Founder and CEO of Luminary Cate Luzio has had to adapt as much as anyone since COVID-19 swept across the United States in March. Her community for women — and its hallmark live events — underwent a major makeover to meet shelter-in-place standards in New York and to keep its community safe. All the while, Luzio was managing her personal health and COVID-19 diagnosis.
How did she manage this stressful time? And what advice does she have for women whose lives are currently in flux? Recently, she shared what she learned about being adaptable and the importance of keeping communication open — with your team, your network and beyond. She also shared her best advice for women hoping to embed some resiliency into how they're approaching their career, whether they're growing in an increasingly stressful role or they're on the job search.
Hi Cate! What you’ve been up to at Luminary has always been inspiring, but your work looks quite different now than it did a few months ago due to COVID-19. Can you catch us up on what Luminary looks like today?
Like so many businesses around the country, COVID-19 definitely impacted our business. Last year, Luminary delivered over 200 live programs and events for our members in New York City. Over 70% of our programs are member-led and the in-person connection in our space is central to everything we do. So, once COVID-19 hit NYC, Luminary had to temporarily close our doors and adapt quickly, shifting all of our programs online overnight.
We launched a digital membership and have people from around the world tuning into our network like never before. The program looks different given we are in full virtual mode now, but the great thing is that we can keep our virtual offering going. It’s complementary to the in-person event experience that will happen when we reopen this summer.
Since about 37% of our members are small business owners/entrepreneurs and they were struggling, we also established and launched the Luminary Collective, a directory of women-owned, led or founded companies.
You were diagnosed with COVID-19. Can you walk us through what that was like? Did it impact your vision for your future and your business? Did it impact your daily routines or thoughts?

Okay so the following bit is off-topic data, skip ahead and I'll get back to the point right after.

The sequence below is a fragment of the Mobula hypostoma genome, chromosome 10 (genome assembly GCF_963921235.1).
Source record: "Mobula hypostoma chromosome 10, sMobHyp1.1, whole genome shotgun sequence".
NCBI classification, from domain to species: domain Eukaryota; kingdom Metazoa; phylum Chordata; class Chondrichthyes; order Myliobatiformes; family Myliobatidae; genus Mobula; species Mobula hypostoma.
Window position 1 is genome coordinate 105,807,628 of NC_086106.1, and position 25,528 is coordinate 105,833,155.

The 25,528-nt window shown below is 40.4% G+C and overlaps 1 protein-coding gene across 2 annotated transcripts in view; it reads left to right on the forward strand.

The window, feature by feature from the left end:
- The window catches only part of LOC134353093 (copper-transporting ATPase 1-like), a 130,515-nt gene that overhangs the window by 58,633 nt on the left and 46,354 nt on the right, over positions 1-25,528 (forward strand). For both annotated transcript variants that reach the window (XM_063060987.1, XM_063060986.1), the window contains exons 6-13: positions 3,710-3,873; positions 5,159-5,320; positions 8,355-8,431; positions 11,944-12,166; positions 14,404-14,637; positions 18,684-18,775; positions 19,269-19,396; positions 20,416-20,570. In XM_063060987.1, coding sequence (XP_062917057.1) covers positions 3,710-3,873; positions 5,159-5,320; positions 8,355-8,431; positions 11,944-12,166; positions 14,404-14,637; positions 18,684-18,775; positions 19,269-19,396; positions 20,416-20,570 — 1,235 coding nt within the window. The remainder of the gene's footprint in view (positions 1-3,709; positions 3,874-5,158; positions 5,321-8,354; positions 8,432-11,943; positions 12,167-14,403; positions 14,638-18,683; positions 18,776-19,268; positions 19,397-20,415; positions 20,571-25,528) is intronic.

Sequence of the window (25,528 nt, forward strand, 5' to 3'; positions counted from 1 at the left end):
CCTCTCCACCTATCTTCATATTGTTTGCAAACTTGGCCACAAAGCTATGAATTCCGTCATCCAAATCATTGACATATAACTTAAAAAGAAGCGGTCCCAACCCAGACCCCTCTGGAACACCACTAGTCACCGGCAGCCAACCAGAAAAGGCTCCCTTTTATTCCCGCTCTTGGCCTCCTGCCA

It was hard and very emotional to be sick with COVID-19, especially when we had to make so many decisions about Luminary, but I was so lucky to have access to wonderful health care throughout. I did my best to do what I could for my business from home, but it was the support of my incredible team that kept me sane. We shifted the business online so quickly and being sick, I had to take a step back some days to recover. My team did a brilliant job helping to lead us through this change and even showed new skills and interests I probably wouldn’t have seen without this crisis.
We are all trying to navigate these challenging times. My approach has always been to communicate honestly with my team and our members on a regular basis. It’s important as we navigate this uncertainty together.
How did you decide what your ‘new normal’ plan would look like as a business? Any tips for women who are doing the same?
The framing ‘new normal’ is a difficult one for me because this has been such a challenging time for so many. None of this is normal. From those losing loved ones to losing employment to the shift to working from home and feeling isolated, this isn’t normal at all. Our lives completely changed in response to the pandemic. As a business, our team’s first step involved fully realizing this harsh reality, how our members are impacted and what they are experiencing. We were then able to pivot, adapt and create relevant programming and content. I'd advise connecting with your partners and allies to work with you through your business changes.